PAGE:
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Vanity Fare 

I am a big fan of Christopher Guest and his talented troupe of comics who have brought us the exquisite comedies Waiting for Guffman, Best in Show and A Mighty Wind. Guest and his associates sprang from comedy clubs and such landmark television programs as Saturday Night Live and SCTV. They have been making me laugh for most of my adult life, and in the process, they've made me shake my head in amazement at their wide command of American culture and the extent of their talents, which include song writing and singing in addition to sketch acting. In the middle 1980s, Guest and friends Harry Shearer and Michael McKean teamed up with director Rob Reiner on the gaspingly funny This is Spinal Tap and in the process developed a collaborative, improvisational approach to making ensemble comedies. Starting with Guffman in 1996, Guest and former SCTV star Eugene Levy have blocked out a premise and an outline of scenes. They've then gathered their players and let the actors do the talking as their individual muses have inspired them. Over and over again, the strategy has produced comedic gold, and it does so once again in their current For Your Consideration. Fans of this series won't want to miss this installment, even though it doesn't quite rise to the heights of its predecessors.

Spinal Tap mocks heavy metal. Guffman spoofs small-town community theater. Best in Show parodies pet contests. And A Mighty Wind lampoons folk music revivals. Now, For Your Consideration mines laughs in the film industry. The plot worries about the pitfalls of getting too big for your artistic breeches. Guest plays a laidback director making an independent film called Home for Purim, a World War II drama about an American Jewish family. Shearer plays the journeyman actor who stars as the father. Catherine O'Hara is the veteran character actress who portrays the family's dying mother, and Parker Posey is a struggling comic cast as O'Hara's estranged daughter who hasn't seen her parents in 12 years because she's a (just mouth the word) lesbian. Guest's usual array of collaborators fill out other roles. McKean and Bob Balaban are Purim's screenwriters. Levy is Shearer's smarmy, double-dealing agent. Ed Begley Jr. is a makeup artist. Jennifer Coolidge is the producer who has coughed up the money but hasn't a clue about filmmaking. The hilariously whacked Fred Willard and the gleamingly menacing Jane Lynch are hosts of a glitzy TV news show covering show-biz.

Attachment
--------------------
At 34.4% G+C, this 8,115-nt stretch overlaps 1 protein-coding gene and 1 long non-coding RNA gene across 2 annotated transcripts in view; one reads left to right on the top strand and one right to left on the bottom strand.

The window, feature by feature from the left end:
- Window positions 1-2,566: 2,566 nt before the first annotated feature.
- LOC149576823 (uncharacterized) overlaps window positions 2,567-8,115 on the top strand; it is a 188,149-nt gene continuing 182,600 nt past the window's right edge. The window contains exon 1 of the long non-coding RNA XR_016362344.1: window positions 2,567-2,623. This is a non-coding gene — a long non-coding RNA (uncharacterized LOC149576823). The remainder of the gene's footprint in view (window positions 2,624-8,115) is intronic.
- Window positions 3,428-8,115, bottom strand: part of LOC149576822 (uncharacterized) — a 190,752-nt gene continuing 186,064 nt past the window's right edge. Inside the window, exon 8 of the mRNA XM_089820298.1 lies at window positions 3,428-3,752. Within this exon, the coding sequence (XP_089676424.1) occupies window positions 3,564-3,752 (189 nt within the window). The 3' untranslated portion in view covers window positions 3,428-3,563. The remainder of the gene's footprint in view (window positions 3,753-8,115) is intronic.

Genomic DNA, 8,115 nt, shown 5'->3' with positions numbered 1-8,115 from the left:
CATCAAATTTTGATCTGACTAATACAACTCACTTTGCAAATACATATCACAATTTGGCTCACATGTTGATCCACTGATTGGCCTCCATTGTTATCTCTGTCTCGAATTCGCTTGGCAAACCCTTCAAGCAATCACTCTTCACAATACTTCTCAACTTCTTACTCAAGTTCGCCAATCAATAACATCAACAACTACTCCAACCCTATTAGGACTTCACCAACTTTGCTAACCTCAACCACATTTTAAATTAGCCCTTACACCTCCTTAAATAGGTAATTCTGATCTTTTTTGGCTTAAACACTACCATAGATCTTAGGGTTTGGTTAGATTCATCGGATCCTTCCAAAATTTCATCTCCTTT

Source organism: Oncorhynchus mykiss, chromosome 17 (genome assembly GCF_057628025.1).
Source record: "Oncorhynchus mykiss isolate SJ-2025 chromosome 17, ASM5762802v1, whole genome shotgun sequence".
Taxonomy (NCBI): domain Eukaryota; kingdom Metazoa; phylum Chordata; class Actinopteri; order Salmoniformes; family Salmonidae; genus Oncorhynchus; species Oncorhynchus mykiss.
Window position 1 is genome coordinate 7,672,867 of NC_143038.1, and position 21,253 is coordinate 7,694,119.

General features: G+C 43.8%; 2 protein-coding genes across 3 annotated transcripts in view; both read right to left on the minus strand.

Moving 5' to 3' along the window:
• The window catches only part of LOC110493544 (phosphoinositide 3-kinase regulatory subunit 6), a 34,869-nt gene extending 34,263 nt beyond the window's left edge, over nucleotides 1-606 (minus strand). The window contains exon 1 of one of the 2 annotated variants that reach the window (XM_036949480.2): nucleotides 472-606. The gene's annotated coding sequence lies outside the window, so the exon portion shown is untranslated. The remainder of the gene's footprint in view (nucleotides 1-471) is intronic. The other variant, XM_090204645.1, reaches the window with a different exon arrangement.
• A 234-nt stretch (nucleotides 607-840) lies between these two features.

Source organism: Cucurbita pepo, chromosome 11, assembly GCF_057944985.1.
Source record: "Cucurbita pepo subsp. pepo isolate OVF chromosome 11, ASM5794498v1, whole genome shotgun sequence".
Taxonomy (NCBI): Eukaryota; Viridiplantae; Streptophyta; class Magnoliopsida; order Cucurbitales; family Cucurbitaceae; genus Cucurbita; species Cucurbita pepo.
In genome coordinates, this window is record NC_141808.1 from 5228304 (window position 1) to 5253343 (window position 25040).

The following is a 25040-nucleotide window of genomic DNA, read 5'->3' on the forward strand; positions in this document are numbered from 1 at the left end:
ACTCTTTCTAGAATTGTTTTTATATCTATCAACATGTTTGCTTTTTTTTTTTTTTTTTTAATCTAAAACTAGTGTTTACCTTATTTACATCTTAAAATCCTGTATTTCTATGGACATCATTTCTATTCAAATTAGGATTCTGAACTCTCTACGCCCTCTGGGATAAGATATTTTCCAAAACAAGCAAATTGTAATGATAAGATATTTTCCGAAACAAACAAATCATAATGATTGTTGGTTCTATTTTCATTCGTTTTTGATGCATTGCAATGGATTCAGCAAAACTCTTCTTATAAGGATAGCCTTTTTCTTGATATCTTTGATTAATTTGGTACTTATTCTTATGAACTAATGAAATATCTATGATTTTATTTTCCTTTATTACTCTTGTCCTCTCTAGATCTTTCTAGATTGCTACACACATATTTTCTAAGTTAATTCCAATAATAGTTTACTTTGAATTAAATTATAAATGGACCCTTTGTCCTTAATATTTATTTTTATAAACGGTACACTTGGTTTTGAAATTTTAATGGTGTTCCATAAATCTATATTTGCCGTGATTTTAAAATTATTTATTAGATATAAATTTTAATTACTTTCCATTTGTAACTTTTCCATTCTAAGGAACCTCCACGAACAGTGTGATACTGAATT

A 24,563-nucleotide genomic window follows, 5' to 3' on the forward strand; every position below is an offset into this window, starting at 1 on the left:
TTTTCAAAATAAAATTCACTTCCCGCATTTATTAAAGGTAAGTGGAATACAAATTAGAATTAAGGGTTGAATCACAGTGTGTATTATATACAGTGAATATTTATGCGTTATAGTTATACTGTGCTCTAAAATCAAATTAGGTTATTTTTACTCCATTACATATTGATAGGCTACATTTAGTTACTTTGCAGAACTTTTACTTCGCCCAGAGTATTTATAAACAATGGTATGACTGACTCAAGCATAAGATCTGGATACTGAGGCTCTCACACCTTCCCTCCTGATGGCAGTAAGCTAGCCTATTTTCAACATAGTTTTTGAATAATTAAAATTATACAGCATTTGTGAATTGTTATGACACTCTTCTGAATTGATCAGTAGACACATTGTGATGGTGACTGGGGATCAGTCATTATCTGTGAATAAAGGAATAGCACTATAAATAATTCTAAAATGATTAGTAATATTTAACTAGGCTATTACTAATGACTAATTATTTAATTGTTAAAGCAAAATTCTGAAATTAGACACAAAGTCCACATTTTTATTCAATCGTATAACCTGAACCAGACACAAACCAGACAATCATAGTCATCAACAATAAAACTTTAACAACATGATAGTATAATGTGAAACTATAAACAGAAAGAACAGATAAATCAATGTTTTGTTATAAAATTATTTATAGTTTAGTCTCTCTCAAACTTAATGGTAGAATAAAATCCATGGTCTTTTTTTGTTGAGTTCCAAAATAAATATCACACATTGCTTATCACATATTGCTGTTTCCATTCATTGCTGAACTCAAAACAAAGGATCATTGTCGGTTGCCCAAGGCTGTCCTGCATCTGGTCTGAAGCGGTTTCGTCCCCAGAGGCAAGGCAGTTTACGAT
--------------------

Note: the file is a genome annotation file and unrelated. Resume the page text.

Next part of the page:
The story in For Your Consideration will remind viewers of Guffman in several critical ways. In both, a largely unknown group of performers is assembled to put on a show. And the players get their hopes up far beyond what they can realistically hope to achieve. Guffman's town anniversary production is just an amateur review; yet its participants naively come to believe they have a chance to take their show to Broadway. Purim is just an anachronistic, overwrought melodrama, but O'Hara, Shearer and Posey become convinced they are going to get Oscar nominations. And in so doing, of course, they expose themselves to the possibility of considerable disappointment. And that's too bad because it shifts their focus from the work itself to acclaim they may or may not derive from the work.

Campaigning for Oscars has probably always existed. But it has become increasingly notorious in recent years as film companies have barraged Academy voters and film critics with screeners and promotional materials routinely labeled "for your consideration," hence the film's title. Once studio suits hear the Oscar buzz around Purim, they step in to demand the title be changed to Home for Thanksgiving and the script be revised to "diminish the Jewishness." Pointed stuff, of course, and no doubt all too typical.

Nonetheless, For Your Consideration isn't ultimately about studio award campaigns but rather about the perils of individual vanity. Here I think the film takes an ill-advised turn. The townspeople in Guffman who wanted to sing and dance were silly, but the film makes us root for them even as we laugh at them. The characters in A Mighty Wind may be has beens or never wases, but they do have talent, and when Levy and O'Hara sing "A Kiss at the End of the Rainbow" they're not just good, they put an arrow in your heart. For Your Consideration lets Shearer's character return to the commercial career from which he has emerged with chipper enough demeanor. And maybe Posey has gained something positive from her Purim experience. But the film is almost cruel to O'Hara's character, whose response to Purim's sudden spotlight seems so inconsistent with the plucky woman we meet in the opening frames that I left the theater with the taste of ashes in my mouth. Yes, of course, the serious and the funny can satisfactorily be mingled, but the contract of comedy pledges something sunnier than we get in the final passage here.

click to enlarge Brian Chubb (Christopher Moynihan), Victor Allen Miller - (Harry Shearer), Marilyn Hack (Catherine O'Hara) and Callie - Webb (Parker Posey) try to flip some holiday schmaltz into - Oscar buzz. - WARNER INDEPENDENT PICTURES
  • Warner Independent Pictures
  • Brian Chubb (Christopher Moynihan), Victor Allen Miller (Harry Shearer), Marilyn Hack (Catherine O'Hara) and Callie Webb (Parker Posey) try to flip some holiday schmaltz into Oscar buzz.
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